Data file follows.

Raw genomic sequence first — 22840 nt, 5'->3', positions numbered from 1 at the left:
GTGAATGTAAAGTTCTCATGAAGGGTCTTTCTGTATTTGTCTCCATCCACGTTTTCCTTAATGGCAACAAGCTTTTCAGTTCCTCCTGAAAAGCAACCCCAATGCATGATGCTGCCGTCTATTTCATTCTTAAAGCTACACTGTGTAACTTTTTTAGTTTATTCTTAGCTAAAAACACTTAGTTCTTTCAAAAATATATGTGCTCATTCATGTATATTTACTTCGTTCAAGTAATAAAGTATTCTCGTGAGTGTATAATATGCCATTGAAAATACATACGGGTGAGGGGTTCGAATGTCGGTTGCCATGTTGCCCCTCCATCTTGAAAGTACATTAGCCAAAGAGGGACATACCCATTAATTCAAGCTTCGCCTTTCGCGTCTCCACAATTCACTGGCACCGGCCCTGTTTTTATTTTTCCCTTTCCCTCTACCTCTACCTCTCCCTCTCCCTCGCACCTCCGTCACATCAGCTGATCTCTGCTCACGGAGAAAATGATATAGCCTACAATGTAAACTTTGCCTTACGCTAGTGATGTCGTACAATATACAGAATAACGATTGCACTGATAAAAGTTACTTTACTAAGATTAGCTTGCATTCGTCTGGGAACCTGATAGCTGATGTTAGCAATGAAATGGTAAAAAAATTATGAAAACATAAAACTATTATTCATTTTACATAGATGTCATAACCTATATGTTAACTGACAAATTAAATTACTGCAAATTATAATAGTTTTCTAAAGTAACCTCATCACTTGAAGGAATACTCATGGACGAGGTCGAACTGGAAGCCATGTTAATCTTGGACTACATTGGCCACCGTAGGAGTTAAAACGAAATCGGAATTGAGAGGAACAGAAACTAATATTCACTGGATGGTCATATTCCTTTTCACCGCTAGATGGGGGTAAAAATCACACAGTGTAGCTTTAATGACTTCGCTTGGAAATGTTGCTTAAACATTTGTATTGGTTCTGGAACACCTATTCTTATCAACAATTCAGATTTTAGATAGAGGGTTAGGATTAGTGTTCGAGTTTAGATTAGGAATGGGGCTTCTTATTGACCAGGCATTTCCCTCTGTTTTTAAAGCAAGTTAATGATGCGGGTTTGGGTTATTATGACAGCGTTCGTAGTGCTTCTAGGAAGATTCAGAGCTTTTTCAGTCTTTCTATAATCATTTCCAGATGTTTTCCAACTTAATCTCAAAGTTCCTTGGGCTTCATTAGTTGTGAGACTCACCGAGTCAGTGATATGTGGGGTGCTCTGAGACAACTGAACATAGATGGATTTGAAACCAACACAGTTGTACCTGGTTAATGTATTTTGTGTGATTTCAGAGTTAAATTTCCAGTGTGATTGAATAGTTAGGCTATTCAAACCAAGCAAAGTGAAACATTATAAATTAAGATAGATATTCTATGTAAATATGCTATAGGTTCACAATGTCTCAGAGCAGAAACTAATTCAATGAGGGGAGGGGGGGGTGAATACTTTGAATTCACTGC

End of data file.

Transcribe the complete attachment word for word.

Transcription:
Raw genomic sequence first — 22840 nt, 5'->3', positions numbered from 1 at the left:
GTGAATGTAAAGTTCTCATGAAGGGTCTTTCTGTATTTGTCTCCATCCACGTTTTCCTTAATGGCAACAAGCTTTTCAGTTCCTCCTGAAAAGCAACCCCAATGCATGATGCTGCCGTCTATTTCATTCTTAAAGCTACACTGTGTAACTTTTTTAGTTTATTCTTAGCTAAAAACACTTAGTTCTTTCAAAAATATATGTGCTCATTCATGTATATTTACTTCGTTCAAGTAATAAAGTATTCTCGTGAGTGTATAATATGCCATTGAAAATACATACGGGTGAGGGGTTCGAATGTCGGTTGCCATGTTGCCCCTCCATCTTGAAAGTACATTAGCCAAAGAGGGACATACCCATTAATTCAAGCTTCGCCTTTCGCGTCTCCACAATTCACTGGCACCGGCCCTGTTTTTATTTTTCCCTTTCCCTCTACCTCTACCTCTCCCTCTCCCTCGCACCTCCGTCACATCAGCTGATCTCTGCTCACGGAGAAAATGATATAGCCTACAATGTAAACTTTGCCTTACGCTAGTGATGTCGTACAATATACAGAATAACGATTGCACTGATAAAAGTTACTTTACTAAGATTAGCTTGCATTCGTCTGGGAACCTGATAGCTGATGTTAGCAATGAAATGGTAAAAAAATTATGAAAACATAAAACTATTATTCATTTTACATAGATGTCATAACCTATATGTTAACTGACAAATTAAATTACTGCAAATTATAATAGTTTTCTAAAGTAACCTCATCACTTGAAGGAATACTCATGGACGAGGTCGAACTGGAAGCCATGTTAATCTTGGACTACATTGGCCACCGTAGGAGTTAAAACGAAATCGGAATTGAGAGGAACAGAAACTAATATTCACTGGATGGTCATATTCCTTTTCACCGCTAGATGGGGGTAAAAATCACACAGTGTAGCTTTAATGACTTCGCTTGGAAATGTTGCTTAAACATTTGTATTGGTTCTGGAACACCTATTCTTATCAACAATTCAGATTTTAGATAGAGGGTTAGGATTAGTGTTCGAGTTTAGATTAGGAATGGGGCTTCTTATTGACCAGGCATTTCCCTCTGTTTTTAAAGCAAGTTAATGATGCGGGTTTGGGTTATTATGACAGCGTTCGTAGTGCTTCTAGGAAGATTCAGAGCTTTTTCAGTCTTTCTATAATCATTTCCAGATGTTTTCCAACTTAATCTCAAAGTTCCTTGGGCTTCATTAGTTGTGAGACTCACCGAGTCAGTGATATGTGGGGTGCTCTGAGACAACTGAACATAGATGGATTTGAAACCAACACAGTTGTACCTGGTTAATGTATTTTGTGTGATTTCAGAGTTAAATTTCCAGTGTGATTGAATAGTTAGGCTATTCAAACCAAGCAAAGTGAAACATTATAAATTAAGATAGATATTCTATGTAAATATGCTATAGGTTCACAATGTCTCAGAGCAGAAACTAATTCAATGAGGGGAGGGGGGGGTGAATACTTTGAATTCACTGC